It is now an undisputed fact that the Greenland ice sheet, the second largest mass of ice in the world, is slowly but surely melting away. In the process, the ice is attacked from two sides by global warming. Especially from the ocean side, where warmer deep water reaches their edges and the glaciers that form the outflow of the ice sheet melt from below. A project group now wants to implement an idea to reduce this process and is calling on stakeholders from different branches to get involved.
The “Iron Curtain,” which had separated Eastern Europe from Western states for decades, was intended to prevent Western ideas and values from crossing over and undermining and eroding the Communist East. Professor John Moore of the Arctic Center at the University of Lapland now has a much more positive idea: a curtain to protect the Greenland (and later also the Antarctic) ice sheet at its most vulnerable points, namely at the glacier edges, from eroding by warm deep water. In order to make this idea a reality, a seminar was held on the side of the Arctic Circle meeting in Reykjavik, where various stakeholders were able to learn about the idea and engage in a first exchange. The goal is to get scientists, engineers, economists, politicians, and especially Inuit representatives around the table and take the project to the next level, which is the formation of an advisory board.
Ocean-terminating glaciers have the problem that they melt not only from above due to warm air masses and solar radiation, but also from below as they float on the water. This is because, due to global warming, warmer water at depth now reaches the fjords of the glaciers with the ocean currents. This warmer water mass does not mix with the slightly less saline surface water above, which would be colder and also contain many nutrients from the glacier. The warmer deep water flows to below the glacier and slowly melts the ice from below. This causes the edge of the glacier to become unstable, ice breaks off and floats out of the fjord as an iceberg. The more warm water that gets under the glacier, the faster it retreats. As climate change has caused the oceans to warm more and more in recent decades, this heat has also reached the depths and is now driving the melting of glaciers worldwide there as well.
For the time being, the idea is to be implemented at Sermeq Kujalleq, which most people know as the Jakobshavn glacier near Ilulissat. Most of the Greenland ice sheet is currently flowing out of this glacier and it is one of the fastest retreating glaciers on the island. A special feature on the seabed will help the idea of the curtain. This is because at the entrance between the Ilulissat Ice Fjord, at the end of which the glacier lies, and the large Disko Bay in front of it, there is a sill on the seabed which, like a barrier, keeps the slightly warmer deep water from the Atlantic, flowing along the bottom, from pouring completely into the deeper basin of the fjord behind it. According to Moore’s idea, a curtain is now to be anchored on this threshold, which will further raise the threshold for the warm water and thus provide for a further reduction of the warm water. This should reduce further melting of the glacier and ice loss from the ice sheet, John Moore is convinced.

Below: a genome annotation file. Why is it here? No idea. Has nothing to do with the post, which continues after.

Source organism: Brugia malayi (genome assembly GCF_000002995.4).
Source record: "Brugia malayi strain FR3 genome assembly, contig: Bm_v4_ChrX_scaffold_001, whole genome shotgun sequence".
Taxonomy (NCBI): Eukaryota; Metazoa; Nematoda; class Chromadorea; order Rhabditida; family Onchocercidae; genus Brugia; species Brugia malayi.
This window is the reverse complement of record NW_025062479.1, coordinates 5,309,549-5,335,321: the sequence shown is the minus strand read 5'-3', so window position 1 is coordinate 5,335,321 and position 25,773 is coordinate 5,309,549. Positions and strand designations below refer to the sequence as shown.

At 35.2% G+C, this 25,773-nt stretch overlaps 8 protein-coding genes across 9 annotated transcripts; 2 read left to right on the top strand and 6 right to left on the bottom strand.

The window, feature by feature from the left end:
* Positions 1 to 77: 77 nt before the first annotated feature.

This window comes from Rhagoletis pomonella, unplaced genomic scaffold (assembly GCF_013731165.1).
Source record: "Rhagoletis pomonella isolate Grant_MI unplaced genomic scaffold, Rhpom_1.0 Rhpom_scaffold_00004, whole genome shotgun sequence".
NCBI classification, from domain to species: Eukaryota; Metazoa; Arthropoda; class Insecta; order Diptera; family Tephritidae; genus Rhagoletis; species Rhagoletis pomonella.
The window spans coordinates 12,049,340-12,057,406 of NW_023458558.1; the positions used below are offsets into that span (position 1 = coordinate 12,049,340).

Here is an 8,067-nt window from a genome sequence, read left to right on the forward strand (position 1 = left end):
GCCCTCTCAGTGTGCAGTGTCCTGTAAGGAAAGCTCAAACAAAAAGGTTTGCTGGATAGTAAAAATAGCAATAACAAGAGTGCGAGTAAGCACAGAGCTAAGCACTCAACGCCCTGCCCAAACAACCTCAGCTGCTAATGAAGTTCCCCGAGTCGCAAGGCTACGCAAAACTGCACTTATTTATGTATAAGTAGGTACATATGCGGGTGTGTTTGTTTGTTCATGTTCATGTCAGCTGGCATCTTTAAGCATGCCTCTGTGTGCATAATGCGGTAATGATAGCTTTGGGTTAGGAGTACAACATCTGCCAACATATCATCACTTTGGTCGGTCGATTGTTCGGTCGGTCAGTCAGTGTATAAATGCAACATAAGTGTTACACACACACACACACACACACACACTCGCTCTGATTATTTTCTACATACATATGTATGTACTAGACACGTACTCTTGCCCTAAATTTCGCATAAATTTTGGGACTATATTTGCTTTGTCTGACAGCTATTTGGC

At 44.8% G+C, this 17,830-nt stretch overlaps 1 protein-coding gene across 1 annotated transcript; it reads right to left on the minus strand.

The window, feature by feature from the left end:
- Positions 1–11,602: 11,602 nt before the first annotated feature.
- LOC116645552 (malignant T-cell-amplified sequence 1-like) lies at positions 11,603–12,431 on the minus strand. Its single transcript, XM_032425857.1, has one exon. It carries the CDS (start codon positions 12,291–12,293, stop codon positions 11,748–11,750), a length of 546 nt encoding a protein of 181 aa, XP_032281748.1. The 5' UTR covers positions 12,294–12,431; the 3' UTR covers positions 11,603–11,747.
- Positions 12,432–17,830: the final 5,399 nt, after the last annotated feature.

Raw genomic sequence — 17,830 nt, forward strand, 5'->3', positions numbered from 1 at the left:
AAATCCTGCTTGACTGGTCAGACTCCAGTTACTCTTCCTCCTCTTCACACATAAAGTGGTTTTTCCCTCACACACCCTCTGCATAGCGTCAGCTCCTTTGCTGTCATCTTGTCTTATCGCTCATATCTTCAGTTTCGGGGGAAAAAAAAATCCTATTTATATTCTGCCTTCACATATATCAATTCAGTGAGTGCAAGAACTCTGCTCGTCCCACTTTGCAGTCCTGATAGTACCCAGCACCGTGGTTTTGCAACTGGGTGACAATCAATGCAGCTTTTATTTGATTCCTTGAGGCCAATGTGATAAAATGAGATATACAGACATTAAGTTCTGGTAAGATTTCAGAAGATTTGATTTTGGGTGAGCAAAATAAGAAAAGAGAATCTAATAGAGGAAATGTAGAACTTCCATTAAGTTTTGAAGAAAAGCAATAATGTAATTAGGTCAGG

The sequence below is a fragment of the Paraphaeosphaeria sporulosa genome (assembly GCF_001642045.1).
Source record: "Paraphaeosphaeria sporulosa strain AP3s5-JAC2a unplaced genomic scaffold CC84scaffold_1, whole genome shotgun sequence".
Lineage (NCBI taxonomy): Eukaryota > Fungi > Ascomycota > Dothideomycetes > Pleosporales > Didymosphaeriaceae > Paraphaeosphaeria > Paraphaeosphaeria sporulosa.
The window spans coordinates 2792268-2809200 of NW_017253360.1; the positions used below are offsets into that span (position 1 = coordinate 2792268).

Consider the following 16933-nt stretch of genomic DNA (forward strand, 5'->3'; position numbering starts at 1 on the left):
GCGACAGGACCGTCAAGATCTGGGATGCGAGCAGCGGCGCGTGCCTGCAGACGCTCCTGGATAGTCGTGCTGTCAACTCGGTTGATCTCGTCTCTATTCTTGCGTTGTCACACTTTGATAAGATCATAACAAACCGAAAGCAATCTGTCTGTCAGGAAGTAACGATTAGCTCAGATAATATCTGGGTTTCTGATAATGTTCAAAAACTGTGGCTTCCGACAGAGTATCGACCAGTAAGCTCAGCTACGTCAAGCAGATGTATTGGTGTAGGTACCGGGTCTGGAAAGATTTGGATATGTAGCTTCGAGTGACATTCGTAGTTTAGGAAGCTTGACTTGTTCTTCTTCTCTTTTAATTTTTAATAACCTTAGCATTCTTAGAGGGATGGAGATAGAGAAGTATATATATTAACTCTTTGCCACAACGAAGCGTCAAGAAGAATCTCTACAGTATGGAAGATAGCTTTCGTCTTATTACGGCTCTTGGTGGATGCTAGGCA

At the same time, however, water exchange and also the drifting of icebergs out of the fjord should be possible. This is because the water from the glacier is rich in nutrients, making Disko Bay a region rich in fish. That’s why Moore and his colleague Ilona Mettiäinen also want a broad coalition of diverse stakeholders in the proposed project. Mettiläinen has had many discussions with local fishermen and associations in advance to have their support and knowledge of the conditions with them in the project. “Basically, the project stands for sustainability and local acceptance of ice sheet protection,” says Ilona Mettiläinen.
Moore’s proposal is one of several ideas for geoengineering to help reduce or even stop the effects of climate change on the Arctic. Such proposals have been discussed again and again for several years now, and most of the time they fail due to costs, feasibility, or previously unknown factors and influences. In a paper in the journal Nature, Moore himself and colleagues had suggested building a wall of sand and sediment in front of the same glacier to retain the warm water. About 0.1 cubic kilometers of sand and gravel plus concrete for stabilization would have been necessary, according to the article. The new idea has found a receptive ear among geoengineering experts, such as Aker Solutions, which participated in the seminar. “This is a great opportunity to challenge our brightest minds in close collaboration with leading scientists in the field,” says Aker Vice President Marianne Hagen. And John Moore is convinced that, on the one hand, the project can help Greenland lead the way in managing global sea level rise. On the other hand, it could also help solve the problem in Antarctica if it works in Greenland. A curtain, then, that for once nevertheless connects through separation.
Dr Michael Wenger, PolarJournal
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